They Sell Suits with Soul

At Men's Wearhouse's Suits University, salespeople don't just learn how to sell suits - they learn how to understand people.

The only thing worse than a pushy salesman in a slick suit is a salesman pushing a slick suit. In 1973, that insight led George Zimmer to open a store that would sell suits differently from how they'd been sold before. Much has changed since he opened that first store in Houston: The Men's Wearhouse Inc. is now the country's leading discount retailer of men's clothing, with 6,000 employees, more than 400 stores, and annual revenues of $630 million. But Zimmer's basic idea remains the same. "The average man enjoys shopping for clothes about as much as going to the dentist," says Zimmer, 49, the company's CEO.

How do you build a company around customers who hate buying what you sell? By building a company that reinvents the shopping experience. "Most business practices repress our natural tendency to have fun and to socialize," Zimmer says. "The idea seems to be that in order to succeed, you have to suffer. But I believe that you do your best work when you are feeling enthusiastic about things. Our business is based on faith in the value of human potential."

The result: Men's Wearhouse is on a tear. The company, which went public in 1992, has a market value of about $1 billion. Since the IPO, it has expanded by an average of one new store per week.

But the company's unrivaled record in turning reluctant shoppers into loyal customers is also based on being smart about recruiting and motivating its staff. Zimmer and his colleagues have tossed out conventional hiring rituals and evaluation criteria. "We don't look for people with specific levels of education and experience," says Shlomo Maor, 48, associate vice president of training. "We have one criterion for hiring: optimism. We look for passion, excitement, energy. We want people who enjoy life."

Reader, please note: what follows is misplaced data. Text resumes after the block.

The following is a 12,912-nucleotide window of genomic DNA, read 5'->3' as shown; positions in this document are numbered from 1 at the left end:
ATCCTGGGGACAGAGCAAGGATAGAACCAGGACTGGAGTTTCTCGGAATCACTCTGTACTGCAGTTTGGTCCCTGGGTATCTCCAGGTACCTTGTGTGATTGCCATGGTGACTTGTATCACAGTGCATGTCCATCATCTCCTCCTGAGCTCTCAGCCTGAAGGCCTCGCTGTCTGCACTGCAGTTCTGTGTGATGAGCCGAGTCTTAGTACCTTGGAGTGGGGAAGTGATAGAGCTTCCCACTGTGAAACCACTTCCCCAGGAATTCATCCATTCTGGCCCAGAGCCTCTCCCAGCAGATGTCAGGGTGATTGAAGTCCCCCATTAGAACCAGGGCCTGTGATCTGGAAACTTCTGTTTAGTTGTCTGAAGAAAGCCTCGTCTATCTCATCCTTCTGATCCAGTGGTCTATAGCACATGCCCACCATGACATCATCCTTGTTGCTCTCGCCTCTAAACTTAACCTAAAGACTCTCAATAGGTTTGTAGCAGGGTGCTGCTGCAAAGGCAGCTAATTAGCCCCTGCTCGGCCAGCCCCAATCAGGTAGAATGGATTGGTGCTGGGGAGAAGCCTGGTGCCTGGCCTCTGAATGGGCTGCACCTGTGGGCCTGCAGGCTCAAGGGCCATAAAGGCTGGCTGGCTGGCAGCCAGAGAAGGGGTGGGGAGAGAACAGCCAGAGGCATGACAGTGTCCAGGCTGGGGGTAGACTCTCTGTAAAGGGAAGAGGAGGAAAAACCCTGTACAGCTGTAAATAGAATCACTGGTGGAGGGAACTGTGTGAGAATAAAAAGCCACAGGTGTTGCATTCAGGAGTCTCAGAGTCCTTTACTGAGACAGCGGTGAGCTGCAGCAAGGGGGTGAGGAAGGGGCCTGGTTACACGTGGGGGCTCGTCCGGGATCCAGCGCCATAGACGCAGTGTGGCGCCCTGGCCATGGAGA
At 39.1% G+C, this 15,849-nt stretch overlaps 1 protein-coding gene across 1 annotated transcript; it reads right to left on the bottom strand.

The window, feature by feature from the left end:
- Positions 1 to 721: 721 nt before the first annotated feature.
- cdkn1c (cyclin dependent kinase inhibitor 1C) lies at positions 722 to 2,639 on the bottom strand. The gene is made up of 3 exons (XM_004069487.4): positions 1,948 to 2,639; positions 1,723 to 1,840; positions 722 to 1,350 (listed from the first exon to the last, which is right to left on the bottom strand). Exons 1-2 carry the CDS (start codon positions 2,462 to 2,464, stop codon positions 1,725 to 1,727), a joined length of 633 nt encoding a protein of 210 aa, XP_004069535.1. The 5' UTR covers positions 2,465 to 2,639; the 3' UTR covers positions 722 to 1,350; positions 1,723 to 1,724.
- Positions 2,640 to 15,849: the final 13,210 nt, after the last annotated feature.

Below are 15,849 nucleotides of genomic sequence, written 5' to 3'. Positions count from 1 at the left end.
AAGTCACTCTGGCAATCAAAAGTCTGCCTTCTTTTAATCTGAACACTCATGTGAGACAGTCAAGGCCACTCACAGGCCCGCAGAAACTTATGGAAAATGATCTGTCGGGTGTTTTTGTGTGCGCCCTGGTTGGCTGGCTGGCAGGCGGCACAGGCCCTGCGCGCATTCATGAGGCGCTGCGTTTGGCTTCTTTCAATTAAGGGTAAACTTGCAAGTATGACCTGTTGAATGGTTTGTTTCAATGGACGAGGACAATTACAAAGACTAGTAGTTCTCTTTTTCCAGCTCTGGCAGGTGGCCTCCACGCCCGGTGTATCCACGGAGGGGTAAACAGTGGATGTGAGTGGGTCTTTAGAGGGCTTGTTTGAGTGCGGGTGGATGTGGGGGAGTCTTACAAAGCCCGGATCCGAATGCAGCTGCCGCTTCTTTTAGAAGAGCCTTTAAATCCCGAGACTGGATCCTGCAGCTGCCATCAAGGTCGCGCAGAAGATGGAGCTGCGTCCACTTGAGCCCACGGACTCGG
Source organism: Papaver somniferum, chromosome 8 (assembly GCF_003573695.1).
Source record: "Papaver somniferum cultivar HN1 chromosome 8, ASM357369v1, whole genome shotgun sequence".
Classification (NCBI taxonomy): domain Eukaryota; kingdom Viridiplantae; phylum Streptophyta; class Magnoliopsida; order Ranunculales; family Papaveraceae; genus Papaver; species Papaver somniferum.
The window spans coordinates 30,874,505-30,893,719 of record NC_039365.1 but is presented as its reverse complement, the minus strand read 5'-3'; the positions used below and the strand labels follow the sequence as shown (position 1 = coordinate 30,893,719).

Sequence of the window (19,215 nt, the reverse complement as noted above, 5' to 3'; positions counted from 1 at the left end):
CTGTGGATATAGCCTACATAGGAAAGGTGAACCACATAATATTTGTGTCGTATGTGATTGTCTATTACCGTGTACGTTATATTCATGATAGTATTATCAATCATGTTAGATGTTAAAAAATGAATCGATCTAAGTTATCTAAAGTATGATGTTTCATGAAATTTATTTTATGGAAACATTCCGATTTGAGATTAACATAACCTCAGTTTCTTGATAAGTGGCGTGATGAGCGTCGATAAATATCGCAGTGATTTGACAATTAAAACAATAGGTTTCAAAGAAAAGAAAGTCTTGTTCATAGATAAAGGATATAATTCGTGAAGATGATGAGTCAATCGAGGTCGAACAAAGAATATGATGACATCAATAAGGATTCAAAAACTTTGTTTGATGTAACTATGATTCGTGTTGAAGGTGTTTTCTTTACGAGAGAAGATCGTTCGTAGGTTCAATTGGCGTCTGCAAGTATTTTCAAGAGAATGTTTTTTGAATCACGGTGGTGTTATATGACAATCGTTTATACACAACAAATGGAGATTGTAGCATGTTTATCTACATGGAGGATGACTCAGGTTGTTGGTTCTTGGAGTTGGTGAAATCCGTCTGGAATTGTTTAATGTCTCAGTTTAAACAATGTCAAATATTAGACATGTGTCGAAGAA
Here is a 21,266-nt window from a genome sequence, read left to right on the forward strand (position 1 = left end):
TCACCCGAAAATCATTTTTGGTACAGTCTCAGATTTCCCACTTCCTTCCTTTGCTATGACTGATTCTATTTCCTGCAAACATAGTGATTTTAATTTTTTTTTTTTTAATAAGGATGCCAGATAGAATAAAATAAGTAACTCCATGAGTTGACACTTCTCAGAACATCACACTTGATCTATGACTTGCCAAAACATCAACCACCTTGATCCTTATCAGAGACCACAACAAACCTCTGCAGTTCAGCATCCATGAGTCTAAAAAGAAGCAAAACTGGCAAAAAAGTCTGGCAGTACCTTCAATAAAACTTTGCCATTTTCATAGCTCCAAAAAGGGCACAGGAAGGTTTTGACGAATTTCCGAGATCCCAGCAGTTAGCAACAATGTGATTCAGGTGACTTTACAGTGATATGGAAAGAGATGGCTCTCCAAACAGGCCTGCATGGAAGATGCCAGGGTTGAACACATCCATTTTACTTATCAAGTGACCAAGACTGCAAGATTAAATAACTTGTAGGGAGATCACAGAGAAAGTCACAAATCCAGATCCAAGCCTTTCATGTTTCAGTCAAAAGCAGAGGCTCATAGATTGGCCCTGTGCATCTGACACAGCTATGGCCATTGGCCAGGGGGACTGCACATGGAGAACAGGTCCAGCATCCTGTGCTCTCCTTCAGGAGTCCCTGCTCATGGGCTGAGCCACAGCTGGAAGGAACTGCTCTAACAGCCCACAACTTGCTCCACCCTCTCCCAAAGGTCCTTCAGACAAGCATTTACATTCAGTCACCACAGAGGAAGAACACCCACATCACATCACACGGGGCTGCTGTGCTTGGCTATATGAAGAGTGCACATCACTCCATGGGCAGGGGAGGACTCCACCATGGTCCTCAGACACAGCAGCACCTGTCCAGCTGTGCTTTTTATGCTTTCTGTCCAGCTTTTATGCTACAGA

What does optimism have to do with selling suits? Everything, argues Maor. "Optimistic people do not prejudge or pressure customers," he says. "You have to sell the right product to the right customer for the right reason - which often means delaying gratification and taking rejection in stride. That's emotional intelligence, and it's what makes great salespeople great."

Being clear about the kind of people it wants to hire lets Men's Wearhouse streamline the process of finding them: The company simply encourages its managers to hire people like themselves. And once it recruits its "sales associates" and "wardrobe consultants," it begins the process of training them in the Men's Wearhouse way of selling.

New wardrobe consultants attend a regional "Suits High" facility for a two-day course on the company's selling philosophy. That course is a prerequisite for attending "Suits University" - five days of intense seminars and socializing at the company's training headquarters in Fremont, California. The Suits U. curriculum is less about understanding how to sell suits than about understanding people. "The most important skill we teach is the ability to move beyond the initial customer request and to satisfy a true need," says Maor.

Zimmer is tireless when it comes to evangelizing that message. Every summer, he and his top executives conduct a six- to eight-week road show on which they lead training sessions. "I spend most of my time trying to ensure not only that the experience of our workforce is positive but also that it improves year by year," says Zimmer. "When you get down to what really happens in the retail world, it's all about customers interacting with employees. The question is, What kind of energy do you sense in the stores? When you interact with salespeople who seem content as well as professional, you know that you've found a company that's doing something right."

You can visit The Men's Wearhouse on the Web www.menswearhouse.com

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